The photo at the top is from a gourmet dinner I helped prepare. Our Out Reach team at Christ the King Lutheran here in Cumming hosts these dinners from time to time to raise money for various charities. This year, the money went to the American Cancer Society’s Relay for Life.

I’m not sure the posts I offer on these pages can be considered ‘gourmet’, but I try to include something for everyone. I’ve been concentrating on the past lately – reliving my childhood and documenting my life so that future generations will know a little bit about old great-great-grandpa… besides the dates of his birth and death.

I try to add a little humor now and then – the spices of life, and include some fire and brimstone in my sermons to make sure everything gets cooked just right. I should also admit that I stretch the truth on occasion. If you’ve read my sermons you know I left out the fire and brimstone.

Many of you have stumbled across my blog while looking for something else. I hope you take the time to check out the things I’ve written and the videos I’ve included. I examine the statistics each day to try to determine how folks are finding my little corner of cyberspace. Last week there were a number of people looking for information on Olive Grace Redd. They found it with my interview of Olive. However, one person came to my blog in search of Les Baxter. Someone gave that person a bum steer. I’d never heard of Les Baxter!

In any case, whatever you did to find me, I’m sure glad you did. Pull up a chair and set a spell. Take a look at what I have to say and feel free to use the comments links to tell me what you have to say.

Would you care for some Beef Wellington while you read my stories?

Feel free to dig in!

Snuff on a Banana

July 27, 2008

Since moving to Georgia, I’ve heard all sorts of regional phrases. For instance, if you ask a true Southerner how he’s doing, he might respond by saying, “I’m able to sit up and take nourishment.” That one is fairly easy to comprehend, but what if he says, “Oh, I’d say three or four to the hill.”? What in the world does that mean?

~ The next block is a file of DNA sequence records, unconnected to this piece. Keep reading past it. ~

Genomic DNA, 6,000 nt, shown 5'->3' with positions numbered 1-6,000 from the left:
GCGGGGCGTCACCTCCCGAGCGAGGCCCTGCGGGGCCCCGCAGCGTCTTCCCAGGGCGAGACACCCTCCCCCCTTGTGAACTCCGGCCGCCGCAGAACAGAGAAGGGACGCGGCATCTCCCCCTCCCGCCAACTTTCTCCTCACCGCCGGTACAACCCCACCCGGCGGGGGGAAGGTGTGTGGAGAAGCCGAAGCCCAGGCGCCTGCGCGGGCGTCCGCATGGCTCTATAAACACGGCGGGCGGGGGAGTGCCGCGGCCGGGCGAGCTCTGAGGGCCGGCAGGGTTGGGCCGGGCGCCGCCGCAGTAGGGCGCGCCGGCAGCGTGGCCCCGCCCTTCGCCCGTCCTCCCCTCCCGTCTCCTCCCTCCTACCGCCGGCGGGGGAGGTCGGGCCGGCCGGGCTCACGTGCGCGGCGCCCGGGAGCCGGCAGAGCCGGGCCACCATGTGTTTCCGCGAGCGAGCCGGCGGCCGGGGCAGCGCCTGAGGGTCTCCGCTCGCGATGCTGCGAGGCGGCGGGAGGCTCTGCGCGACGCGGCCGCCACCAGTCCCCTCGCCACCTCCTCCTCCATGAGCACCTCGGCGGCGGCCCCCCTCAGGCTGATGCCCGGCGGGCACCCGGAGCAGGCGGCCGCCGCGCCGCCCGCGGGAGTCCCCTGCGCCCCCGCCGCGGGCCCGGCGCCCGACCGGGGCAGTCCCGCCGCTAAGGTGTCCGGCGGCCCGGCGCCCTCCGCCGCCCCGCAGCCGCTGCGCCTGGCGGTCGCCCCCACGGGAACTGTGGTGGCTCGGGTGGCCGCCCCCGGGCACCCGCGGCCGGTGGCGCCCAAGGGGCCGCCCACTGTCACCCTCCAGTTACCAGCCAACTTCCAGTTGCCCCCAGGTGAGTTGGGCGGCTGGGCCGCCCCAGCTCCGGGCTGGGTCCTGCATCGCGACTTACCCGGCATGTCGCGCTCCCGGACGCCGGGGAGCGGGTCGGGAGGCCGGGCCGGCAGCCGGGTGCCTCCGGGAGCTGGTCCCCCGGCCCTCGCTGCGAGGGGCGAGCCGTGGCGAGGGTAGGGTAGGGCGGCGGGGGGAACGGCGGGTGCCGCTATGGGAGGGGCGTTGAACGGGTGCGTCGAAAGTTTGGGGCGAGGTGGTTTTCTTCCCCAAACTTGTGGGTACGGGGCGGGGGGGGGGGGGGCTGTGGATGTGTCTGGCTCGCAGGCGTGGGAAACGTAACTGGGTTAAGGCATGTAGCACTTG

The phrase that has many of us scratching our heads was delivered to us at an assisted living facility in Gainesville, Georgia. We – our Nostalgia Band – had just finished performing a number of songs from the 20’s, 30’s, and 40’s. We dazzled our audience with such beloved hits as “Ain’t She Sweet”, “Mairzy Doats”, “My Merry Oldsmobile”, and about fifteen other examples of the real ‘oldies but goodies.’

“You folks are gooder’n snuff on a banana.” That’s what the man said. Later we all compared notes and agreed that is what we heard. Now, the big question is: was he complimenting us, or insulting us? Since none of us has the nerve to taste snuff on a banana, we may never know.

A couple of days ago I talked about the music played on the radio during my early childhood years, but I was influenced by more than the radio. Both of my older brothers worked as bartenders at Joe’s Bar in the Elliott section of Pittsburgh. Back in those days, the taverns outnumbered the churches. Besides Joe’s, there was Trio’s, the Music Bar, the Pulaski Club, the U-Bets Club, and a couple of other places whose names I can’t recall.

Each of the establishments had a juke box, but more importantly, Joe’s Bar organized summer picnics. There was a very large brandy sniffer glass – it could probably hold a gallon of brandy – behind the bar. Customers would regularly throw money into it. Then, three times during the summer, Joe and his family took money out of the glass and hosted a picnic at a local park. They would have cases of beer and pop (Pittsburgh’s name for soda – or as the say in the South, coke-cola), tons of corn on the cob, hot dogs, Pittsburgh bar-b-que, and other snack items. During the day, we’d swim or play volleyball, softball, horse shoes, and other similar games, but when it got dark, the real fun began.